A disabled Henry County woman keeps a $1.85 million award – reduced from a jury verdict of $6.5 million – as a Roanoke City circuit judge rejected defense claims that the sum awarded did not line up with past awards for similar injuries.
The judge was quick to cite a brand new decision of the Supreme Court of Virginia to rebuff the defendants’ plea to reduce the award of $1.5 million in compensatory damages.
On Jan. 10, the Supreme Court reinstated a $6.2 million wrongful death award for a man whose wife died in a car accident in 2007. The trial court said the husband’s award was disproportionate to damages awarded to the wife’s parents, but the high court majority rejected that “proportionality” analysis as a basis for knocking down the jury award.
On Jan. 22, Roanoke Judge Charles N. Dorsey pointed to that recent opinion – Allied Concrete v. Lester – to support his decision upholding the $6.5 million verdict for the Henry County woman injured in a fall at a nursing home in the new case, Crouse v. Medical Facilities of America XLVIII (VLW 013-8-009).
Lawyers for the nursing home defendant had argued the verdict was excessive in comparison to three prior Virginia personal injury cases. The Supreme Court “no longer adheres to the average verdict rule,” Dorsey wrote, citing Lester.
“The ‘math of the macabre’ suggested by Defendants attempts to quantify Plaintiff’s loss by reference to supposedly more gruesome cases. The Court’s role in assessing jury verdicts does not submit to such distasteful precision,” Dorsey said.
Neither a new trial nor a verdict reduction was warranted, Dorsey concluded. “The record is replete with evidence of plaintiff’s severe injuries and diminished quality of life,” he said.
“I think Judge Dorsey’s ruling is an extension of Lester, but it is an extension also of the foundation laid in the law before Lester,” said Robert W. Carter Jr. of Appomattox, who represented the injured patient.
Liability in the case centered on whether the nursing home had used a bed alarm to alert staff when the patient was in danger of a fall. The jury concluded no bed alarm was used.
The patient, Virginia Crouse, had been receiving therapy to increase her mobility after a stroke. At the nursing home, she left her bed to use the bathroom and fell as she returned to the bed, Carter said.
A bed alarm alerts the staff when a resident rises from a bed. Carter argued the use of an alarm would have prompted the staff to check on Crouse well before her fall.
Crouse was somewhat independent before her accident, but the fall fractured her hip and shoulder. After surgery, she required a hospital bed and a mechanical lift at home. She took six types of narcotics for pain.
Crouse incurred $72,000 in medical and special care expenses.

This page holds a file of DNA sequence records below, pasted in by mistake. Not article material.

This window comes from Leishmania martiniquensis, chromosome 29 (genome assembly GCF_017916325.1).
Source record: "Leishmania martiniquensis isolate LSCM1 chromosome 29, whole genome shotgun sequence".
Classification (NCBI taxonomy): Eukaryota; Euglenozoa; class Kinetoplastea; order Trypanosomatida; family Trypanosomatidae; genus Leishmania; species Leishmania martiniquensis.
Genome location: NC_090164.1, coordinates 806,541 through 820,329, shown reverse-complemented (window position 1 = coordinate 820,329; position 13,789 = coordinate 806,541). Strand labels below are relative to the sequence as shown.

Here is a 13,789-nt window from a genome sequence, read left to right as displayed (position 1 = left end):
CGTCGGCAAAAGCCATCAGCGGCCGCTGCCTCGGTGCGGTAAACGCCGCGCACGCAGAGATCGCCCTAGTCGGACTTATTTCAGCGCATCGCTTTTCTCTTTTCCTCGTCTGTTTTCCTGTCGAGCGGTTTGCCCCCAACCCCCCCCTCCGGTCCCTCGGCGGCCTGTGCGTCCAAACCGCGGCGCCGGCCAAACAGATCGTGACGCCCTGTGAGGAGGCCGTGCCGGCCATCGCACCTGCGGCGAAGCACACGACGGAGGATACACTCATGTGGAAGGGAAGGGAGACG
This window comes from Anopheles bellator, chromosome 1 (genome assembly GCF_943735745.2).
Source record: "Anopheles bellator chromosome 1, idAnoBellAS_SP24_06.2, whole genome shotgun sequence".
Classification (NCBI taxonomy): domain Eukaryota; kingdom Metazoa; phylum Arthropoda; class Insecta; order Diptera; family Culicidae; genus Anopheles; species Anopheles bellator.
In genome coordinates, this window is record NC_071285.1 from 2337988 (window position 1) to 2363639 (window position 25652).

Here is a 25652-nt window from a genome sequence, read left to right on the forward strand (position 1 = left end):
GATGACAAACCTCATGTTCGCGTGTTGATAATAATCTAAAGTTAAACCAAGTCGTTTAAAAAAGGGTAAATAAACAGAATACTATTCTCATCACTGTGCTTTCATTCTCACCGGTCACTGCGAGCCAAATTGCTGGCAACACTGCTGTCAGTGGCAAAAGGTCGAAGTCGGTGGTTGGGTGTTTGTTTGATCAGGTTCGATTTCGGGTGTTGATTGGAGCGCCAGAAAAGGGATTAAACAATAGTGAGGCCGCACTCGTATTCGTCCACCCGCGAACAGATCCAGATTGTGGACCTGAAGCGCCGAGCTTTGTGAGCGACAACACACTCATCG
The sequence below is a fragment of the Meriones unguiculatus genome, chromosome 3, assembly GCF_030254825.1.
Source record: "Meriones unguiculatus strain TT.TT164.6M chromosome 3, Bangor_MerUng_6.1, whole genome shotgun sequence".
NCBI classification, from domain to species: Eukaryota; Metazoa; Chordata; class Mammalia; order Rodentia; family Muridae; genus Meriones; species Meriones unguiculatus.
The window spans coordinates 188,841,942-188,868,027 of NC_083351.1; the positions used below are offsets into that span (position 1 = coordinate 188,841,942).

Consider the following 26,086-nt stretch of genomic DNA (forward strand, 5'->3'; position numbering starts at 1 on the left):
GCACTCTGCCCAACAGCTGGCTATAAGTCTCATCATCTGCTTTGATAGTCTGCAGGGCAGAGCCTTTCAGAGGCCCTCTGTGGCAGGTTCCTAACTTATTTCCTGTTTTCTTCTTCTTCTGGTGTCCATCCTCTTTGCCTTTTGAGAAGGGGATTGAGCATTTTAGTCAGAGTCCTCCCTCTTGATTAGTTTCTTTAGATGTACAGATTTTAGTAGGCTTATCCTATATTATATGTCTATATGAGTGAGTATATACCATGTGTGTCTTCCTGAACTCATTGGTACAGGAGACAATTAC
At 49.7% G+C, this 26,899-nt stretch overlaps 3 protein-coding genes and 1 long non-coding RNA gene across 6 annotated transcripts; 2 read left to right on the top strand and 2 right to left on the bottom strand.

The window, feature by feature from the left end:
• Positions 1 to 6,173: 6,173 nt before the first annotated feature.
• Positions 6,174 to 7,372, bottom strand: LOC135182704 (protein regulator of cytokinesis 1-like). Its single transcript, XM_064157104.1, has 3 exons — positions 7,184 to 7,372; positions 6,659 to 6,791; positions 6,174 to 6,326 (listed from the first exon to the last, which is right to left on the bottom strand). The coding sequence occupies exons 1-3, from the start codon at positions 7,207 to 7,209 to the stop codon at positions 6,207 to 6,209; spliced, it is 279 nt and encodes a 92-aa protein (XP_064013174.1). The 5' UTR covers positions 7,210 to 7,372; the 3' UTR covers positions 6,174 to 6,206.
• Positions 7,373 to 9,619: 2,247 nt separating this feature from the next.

Dorsey said $1.5 million in compensatory damages was not excessive.
“Based on the magnitude of Plaintiff’s injuries and damages the verdict does not shock the conscience of the Court or suggest that the jury was influenced by passion, corruption or prejudice,” Dorsey said.
The defendants objected to one of Crouse’s expert witnesses for offering an opinion as to whether a bed alarm was used. Dorsey said experts on both sides had offered opinions – based on evidence – on whether a bed alarm had been in use. The judge found the testimony of both experts was proper.
The defendants cried foul over Carter’s closing arguments. They claimed he unfairly compared the parties’ unequal economic status and quoted scripture to foster a “punitive spirit” in the jury. The argument was waived, Dorsey held. Dorsey said he instructed the jury to avoid passion and, furthermore, the defendants had failed to object at the time of the closing argument.
Dorsey also approved the use of an undisclosed witness to impeach the defense’s expert nurse. The nurse testified as an expert on the use of bed alarms, and Crouse produced a witness who said the nurse once told him there was “no excuse” for not having a bed alarm for a particular patient.
Dorsey said the nurse’s testimony, impeached with the surprise testimony, was relevant and not collateral.
The jury awarded $5 million in punitive damages after a separate proceeding in which the jury was told about government reports showing improper non-use of bed alarms in other MFA facilities. After the trial, the defendants argued the reports were irrelevant hearsay, but Dorsey said the reports were probative of whether the defendants had notice and actual knowledge of similar incidents.
Dorsey rejected defense arguments that the defendants never ratified the alleged willful and wanton conduct of its employees, so as to expose the companies to punitive damages. The defendants’ “instructions and training materials improperly taught staff to view bed alarms as restraints and encouraged the staff to use restraints less often,” Dorsey wrote in upholding the punitive award.
With the $5 million punitive damage award reduced to the $350,000 Virginia cap, the judgment without interest will be $1.85 million. Carter said interest to date has pushed the recovery to $2,088,000.
Carter said he was unable to get the other side to talk before trial. “It’s a much easier undertaking when the other side refuses to discuss settlement with you,” he said.
Richard C. Sullivan Jr. of Falls Church represented the defendants post-trial. “We’re disappointed with the decision. We disagree with it, and we are considering all our appellate options,” Sullivan said.